Restless legs syndrome and pregnancy:
prevalence, possible pathophysiological mechanisms and treatment
Acta Neurologica Scandinavica, online 19 OCT 2015, DOI: 10.1111/ane.12520
R. Gupta 1, M. Dhyani 1, T. Kendzerska 2, S. R. Pandi-Perumal 3, A. S. BaHammam 4,5, P. Srivanitchapoom 6,7, S. Pandey 8 and M. Hallett 6
Restless legs syndrome (RLS) is a common sleep disorder that may be associated with pregnancy. Studies have found that the prevalence of RLS among pregnant women ranged from 10 to 34%. Typically, there is complete remission of symptoms soon after parturition; however, in some patients, they may continue postpartum.
RLS has been shown to be associated with a number of complications in pregnancy including
- preeclampsia and
- increased incidence of Cesarean sections.
Although multiple hypotheses have been proposed to explain this association, each individual hypothesis cannot completely explain the whole pathogenesis. Present understanding suggests that a
- strong family history,
- low serum iron and ferritin level, and
- high estrogen level during pregnancy might play important roles.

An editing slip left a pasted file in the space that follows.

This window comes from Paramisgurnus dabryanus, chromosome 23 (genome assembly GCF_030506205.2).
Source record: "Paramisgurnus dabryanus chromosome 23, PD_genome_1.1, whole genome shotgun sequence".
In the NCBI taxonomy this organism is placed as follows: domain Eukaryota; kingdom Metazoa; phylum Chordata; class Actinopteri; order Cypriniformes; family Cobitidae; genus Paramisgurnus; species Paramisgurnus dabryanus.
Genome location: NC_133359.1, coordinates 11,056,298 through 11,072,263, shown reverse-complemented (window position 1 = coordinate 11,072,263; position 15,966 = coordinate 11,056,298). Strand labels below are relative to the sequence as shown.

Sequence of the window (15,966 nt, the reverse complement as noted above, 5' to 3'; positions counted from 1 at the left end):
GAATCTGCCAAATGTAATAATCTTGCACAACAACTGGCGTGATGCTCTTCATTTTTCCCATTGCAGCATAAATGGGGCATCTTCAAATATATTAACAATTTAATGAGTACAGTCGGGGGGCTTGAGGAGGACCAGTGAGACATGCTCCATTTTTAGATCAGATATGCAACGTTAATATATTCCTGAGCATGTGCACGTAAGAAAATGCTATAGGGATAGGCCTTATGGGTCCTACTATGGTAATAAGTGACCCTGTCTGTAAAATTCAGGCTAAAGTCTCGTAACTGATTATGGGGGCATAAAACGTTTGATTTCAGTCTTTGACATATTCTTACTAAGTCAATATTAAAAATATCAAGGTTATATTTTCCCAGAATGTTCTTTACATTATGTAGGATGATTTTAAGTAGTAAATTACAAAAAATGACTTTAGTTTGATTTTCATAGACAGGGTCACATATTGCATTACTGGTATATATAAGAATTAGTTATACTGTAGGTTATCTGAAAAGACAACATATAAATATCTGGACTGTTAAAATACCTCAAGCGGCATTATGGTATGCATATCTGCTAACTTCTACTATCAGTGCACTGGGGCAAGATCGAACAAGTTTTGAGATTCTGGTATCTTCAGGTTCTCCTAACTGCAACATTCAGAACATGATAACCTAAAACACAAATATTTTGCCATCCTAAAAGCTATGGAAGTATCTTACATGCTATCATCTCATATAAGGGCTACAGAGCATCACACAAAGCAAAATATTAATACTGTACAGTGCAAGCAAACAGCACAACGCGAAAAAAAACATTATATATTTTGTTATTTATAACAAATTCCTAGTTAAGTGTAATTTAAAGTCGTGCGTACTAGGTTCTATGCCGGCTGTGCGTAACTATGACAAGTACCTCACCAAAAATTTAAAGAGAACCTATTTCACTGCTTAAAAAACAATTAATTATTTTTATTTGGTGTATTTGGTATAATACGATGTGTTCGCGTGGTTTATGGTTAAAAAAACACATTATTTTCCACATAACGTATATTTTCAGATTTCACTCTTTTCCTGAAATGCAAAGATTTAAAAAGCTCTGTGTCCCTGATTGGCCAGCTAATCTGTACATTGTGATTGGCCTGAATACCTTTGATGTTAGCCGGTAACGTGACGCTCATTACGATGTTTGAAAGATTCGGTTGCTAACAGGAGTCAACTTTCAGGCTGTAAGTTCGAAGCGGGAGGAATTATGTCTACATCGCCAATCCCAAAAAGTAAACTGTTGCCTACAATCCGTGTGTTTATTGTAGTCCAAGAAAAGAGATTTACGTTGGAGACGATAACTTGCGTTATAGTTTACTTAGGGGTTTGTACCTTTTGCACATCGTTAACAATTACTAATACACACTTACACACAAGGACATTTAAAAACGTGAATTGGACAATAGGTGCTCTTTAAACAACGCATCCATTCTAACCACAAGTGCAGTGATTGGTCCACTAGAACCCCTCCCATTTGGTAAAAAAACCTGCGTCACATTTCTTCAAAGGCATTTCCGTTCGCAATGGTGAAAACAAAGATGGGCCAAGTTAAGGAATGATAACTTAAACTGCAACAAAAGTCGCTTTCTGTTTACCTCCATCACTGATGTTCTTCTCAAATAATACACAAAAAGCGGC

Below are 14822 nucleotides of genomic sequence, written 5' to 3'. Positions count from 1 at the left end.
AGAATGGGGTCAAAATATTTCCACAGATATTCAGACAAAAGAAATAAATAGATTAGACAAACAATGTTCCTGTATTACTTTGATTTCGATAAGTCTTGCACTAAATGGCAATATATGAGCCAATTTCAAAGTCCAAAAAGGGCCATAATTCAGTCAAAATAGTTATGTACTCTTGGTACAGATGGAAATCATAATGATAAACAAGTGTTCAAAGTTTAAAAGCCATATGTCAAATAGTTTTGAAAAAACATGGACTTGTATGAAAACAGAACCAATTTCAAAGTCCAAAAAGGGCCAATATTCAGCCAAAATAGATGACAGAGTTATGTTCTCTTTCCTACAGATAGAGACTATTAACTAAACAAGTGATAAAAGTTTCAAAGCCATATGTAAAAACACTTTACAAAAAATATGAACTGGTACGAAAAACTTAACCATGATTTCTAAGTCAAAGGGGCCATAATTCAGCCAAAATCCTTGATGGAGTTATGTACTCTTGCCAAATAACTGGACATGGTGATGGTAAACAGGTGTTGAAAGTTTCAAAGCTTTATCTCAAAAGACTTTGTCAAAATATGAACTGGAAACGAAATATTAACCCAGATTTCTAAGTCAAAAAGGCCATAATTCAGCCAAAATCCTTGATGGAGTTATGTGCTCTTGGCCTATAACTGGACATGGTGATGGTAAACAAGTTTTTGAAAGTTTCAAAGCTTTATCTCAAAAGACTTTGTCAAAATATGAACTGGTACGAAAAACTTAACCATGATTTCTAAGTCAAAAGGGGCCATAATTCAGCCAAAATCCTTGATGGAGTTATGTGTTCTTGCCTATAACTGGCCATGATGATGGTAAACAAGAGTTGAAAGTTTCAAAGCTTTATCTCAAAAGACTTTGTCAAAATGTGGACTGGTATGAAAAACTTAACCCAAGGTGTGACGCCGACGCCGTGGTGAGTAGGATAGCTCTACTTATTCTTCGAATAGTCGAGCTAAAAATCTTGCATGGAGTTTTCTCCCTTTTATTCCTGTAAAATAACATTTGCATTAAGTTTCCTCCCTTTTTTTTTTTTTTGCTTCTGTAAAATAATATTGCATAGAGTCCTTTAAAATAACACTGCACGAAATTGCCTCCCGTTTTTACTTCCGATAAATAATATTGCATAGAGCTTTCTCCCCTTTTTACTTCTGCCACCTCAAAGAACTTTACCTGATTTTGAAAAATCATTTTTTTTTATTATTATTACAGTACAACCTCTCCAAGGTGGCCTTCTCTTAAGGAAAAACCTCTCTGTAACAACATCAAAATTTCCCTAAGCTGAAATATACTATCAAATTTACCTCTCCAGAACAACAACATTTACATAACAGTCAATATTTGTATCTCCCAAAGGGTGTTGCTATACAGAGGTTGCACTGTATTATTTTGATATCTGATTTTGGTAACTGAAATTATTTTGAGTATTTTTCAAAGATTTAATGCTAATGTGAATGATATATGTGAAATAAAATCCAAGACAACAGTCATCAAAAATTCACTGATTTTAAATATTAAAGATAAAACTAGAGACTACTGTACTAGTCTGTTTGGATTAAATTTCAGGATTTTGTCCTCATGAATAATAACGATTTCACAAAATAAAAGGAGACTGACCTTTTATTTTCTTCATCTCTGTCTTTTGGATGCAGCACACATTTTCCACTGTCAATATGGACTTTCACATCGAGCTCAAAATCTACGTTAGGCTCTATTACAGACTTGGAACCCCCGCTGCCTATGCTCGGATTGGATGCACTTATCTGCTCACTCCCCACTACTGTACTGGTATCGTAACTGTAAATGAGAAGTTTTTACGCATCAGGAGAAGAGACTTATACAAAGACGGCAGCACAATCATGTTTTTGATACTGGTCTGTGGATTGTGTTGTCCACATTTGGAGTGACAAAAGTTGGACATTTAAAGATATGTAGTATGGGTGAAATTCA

- Vitamin D deficiency and calcium metabolism may also play a role.
Medical treatment of RLS during pregnancy is difficult and challenging considering the risks to mother and fetus. However, in some cases, the disease may be severe enough to require treatment.
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The study says
Pregnant women with RLS reported more complications related to pregnancy and labor such as
- threatened abortion,
- premature labor,
- difﬁcult delivery, and
- intrauterine growth retardation;
however, the results were only marginally signiﬁcant
Also – increased risk of preeclampsia in RLS pregnant women
Note: Iron, Magnesium, and Vitamin D each reduce RLS
- Restless Legs Syndrome dramatically reduced by vitamin D, etc
- Restless legs and growing pains may be both due to low vitamin D – Sept 2013 nice Venn diagram
- Restless legs syndrome 5X more likely if low vitamin D – May 2014
- Iron deficiency is a cause of Vitamin D deficiency
- Low vitamin D - anemia 2.2X more likely (no surprise) – meta-analysis Aug 2015
- 5X more likely to be vitamin D deficient if anemic - Dec 2012
Pages listed in BOTH of the categories Iron and Pregnancy
- Restless Legs Syndrome/Willis-Ekbom Disease and Pregnancy Sept 2015
“3-fold more prevalent in pregnant than in non-pregnant women”
- A prospective study of Willis-Ekbom disease/restless legs syndrome during and after pregnancy Sept 2015
16% 1st trimester,
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